As I was drinking my coffee and catching up on the news this morning the first 2 stories that jumped out at me are both discussing the relationship between gut health and autism. Only yesterday I was talking to someone about how almost all the autistic kids we know are plagued with chronic gut problems such as diarrhea, constipation or worse Crohn’s disease. We were discussing why this was so. Indeed B has struggled for almost 7 years with diarreah, someitmes so bad that it burnt his skin. We have managed to control it somewhat with a multitude of diet restrictions, but even so, it’s miserable to say ‘no’ all the time to him. No to ice-cream, birthday cake, pizza, corn chips, candy etc. All horrible junk food of course, and nothing anyone should eat on a regular basis but just occasionally we would like to not hover at a birthday party, or restrict a classroom bash.
So was Dr. Andrew Wakefield wrong or did the media hound and hunt him down on a technicality? Was part of his research actually valid? This recently published article in the Journal of Neuroimmunology states that – “…Children with autism spectrum disorders (ASD) who exhibit chronic gastrointestinal (GI) symptoms and marked ﬂuctuation of behavioral symptoms exhibit distinct innate immune abnormalities and transcriptional proﬁles of peripheral blood (PB) monocytes…”
The other article appeared on Dr. Mercola’s site this morning. To read in it’s entirety: Dr. Mercola The article discusses the possible connection that Helen Ratajczak, The author of the review, has found regarding both vaccines and gut etiology in regards to rising rates of autism. “…A new scientific review reveals there are a host of peer-reviewed, published theories that show possible connections between vaccines and autism. The author of the review, Helen Ratajczak, did something that no one else has apparently bothered to do — review the complete body of published science since autism was first described in 1943.
The article found numerous documented causes of autism caused by encephalitis following vaccination. Ratajczak goes on to discuss many potential vaccine-related culprits, including the increasing number of vaccines given in a short period of time. …”
It’s worth reiterating at this point, that although my assumption is now that my son was triggered by a childhood trauma that started his journey, originally he was diagnosed with autism when he was 3.3 years old. Indeed I truly believe that this diagnosis was good at the time. His symptoms matched many of the criteria for an autism diagnosis, including echolalia, stimming, limited social interaction and eye contact, limited speech, skin picking, tics, poor fine motor skills, limited interests, sensory processing disorder etc. etc. I now believe that these were just a list symptoms that at best mimicked autism, but now I also understand they can cover multiple different diagnoses.
Anyway, the fact is, parents of children on the spectrum and parents of children like mine are increasingly perplexed by the gut and nutrition factor involved with these disorders. Many pediatricians and even a gastro doctor told us that diarrhea in toddlers was very common and indeed we were given a hand-out that explained simply that “toddler diarrhea” is very common, but as number 6 on the lists states: “6. Reassurance- this is difficult because parents have been to many physicians and are convinced that their child has a serious illness. It is important after making your recommendations to follow-up soon to reassure again and watch weight and height gains.” For me that meant I felt like I was a little insane to think that food or something else was playing a part in his extreme diarrhea.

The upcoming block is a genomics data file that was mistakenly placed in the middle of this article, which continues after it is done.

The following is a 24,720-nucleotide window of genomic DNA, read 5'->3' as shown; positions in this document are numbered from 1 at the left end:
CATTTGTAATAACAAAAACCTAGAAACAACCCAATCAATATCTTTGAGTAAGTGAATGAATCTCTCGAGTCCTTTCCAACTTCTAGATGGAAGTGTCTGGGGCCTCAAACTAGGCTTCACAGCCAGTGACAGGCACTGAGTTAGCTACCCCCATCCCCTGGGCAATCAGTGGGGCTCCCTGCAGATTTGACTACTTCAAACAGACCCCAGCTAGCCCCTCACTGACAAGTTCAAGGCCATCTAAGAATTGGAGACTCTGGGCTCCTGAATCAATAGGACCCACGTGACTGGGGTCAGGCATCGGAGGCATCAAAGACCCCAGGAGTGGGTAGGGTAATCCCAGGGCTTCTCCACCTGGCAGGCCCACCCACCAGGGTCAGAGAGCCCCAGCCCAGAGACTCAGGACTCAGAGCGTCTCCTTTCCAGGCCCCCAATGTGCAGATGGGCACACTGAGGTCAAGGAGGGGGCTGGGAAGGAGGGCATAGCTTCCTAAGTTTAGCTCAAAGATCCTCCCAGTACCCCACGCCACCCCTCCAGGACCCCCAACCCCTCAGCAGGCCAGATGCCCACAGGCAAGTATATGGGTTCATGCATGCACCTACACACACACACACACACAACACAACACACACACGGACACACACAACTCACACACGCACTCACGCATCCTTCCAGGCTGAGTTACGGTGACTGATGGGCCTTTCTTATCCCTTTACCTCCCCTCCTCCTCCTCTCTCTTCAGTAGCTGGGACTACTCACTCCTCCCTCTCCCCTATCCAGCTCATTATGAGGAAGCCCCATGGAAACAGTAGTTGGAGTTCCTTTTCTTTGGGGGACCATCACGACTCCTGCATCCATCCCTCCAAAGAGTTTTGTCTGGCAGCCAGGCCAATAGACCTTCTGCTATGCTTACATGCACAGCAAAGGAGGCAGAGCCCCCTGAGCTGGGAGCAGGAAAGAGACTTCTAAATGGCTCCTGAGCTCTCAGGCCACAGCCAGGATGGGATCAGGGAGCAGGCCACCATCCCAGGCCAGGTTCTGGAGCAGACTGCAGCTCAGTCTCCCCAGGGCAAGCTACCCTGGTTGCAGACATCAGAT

In fact it wasn’t until I went to a local Naturopath that we discovered he had not 1 but 2 parasites, in addition to multiple food intolerances, allergies and things he would better be avoiding. Due to the parasite our son also had a vast overgrowth of yeast and anaerobic bacteria, all of these things combined made for one miserable little boy, understandably. Unfortunately for him it took me a while to get to someone who made sense. I am always a little perplexed that it wasn’t the medical doctors but other parents on support boards and alternative health practitioners who helped us remove the parasites, yeast and bacteria and move onto healing his gut, which we are still doing. I understand that now there are more and more doctor’s advising nutrition as a place to start but 6/7 years ago that certainly wasn’t the case. I have been told more than once that “special diets are too restrictive, unnecessary and noneffective most of the time, so why bother putting us both through that?” and for a while I took their best advice, in the end it turned out that they were wrong.
What we know now is that he is allergic to multiple foods, grains and environmental substances including pollen and mold spores. It took a long time to figure it out, and it has taken even longer to clean it up. These new studies are encouraging in that they at least point to a real symptom and a possible cause, which means that it maybe that there is more information and solutions to follow. Let’s hope so, because parents of kids with significant gut problems are left to figure it out or just deal with it. Until we are actually told by our doctor’s that what we put in our mouths affects our entire body, including our brains, most people will ignore any advice to the contrary. I am sure both these research papers will be ridiculed and guffawed at, I am sure that doctor’s will still hold true to the fact that some children are adversely affected by “toddler diarrhea” but any information that points out that gut and brain and linked will only help parents in the long run.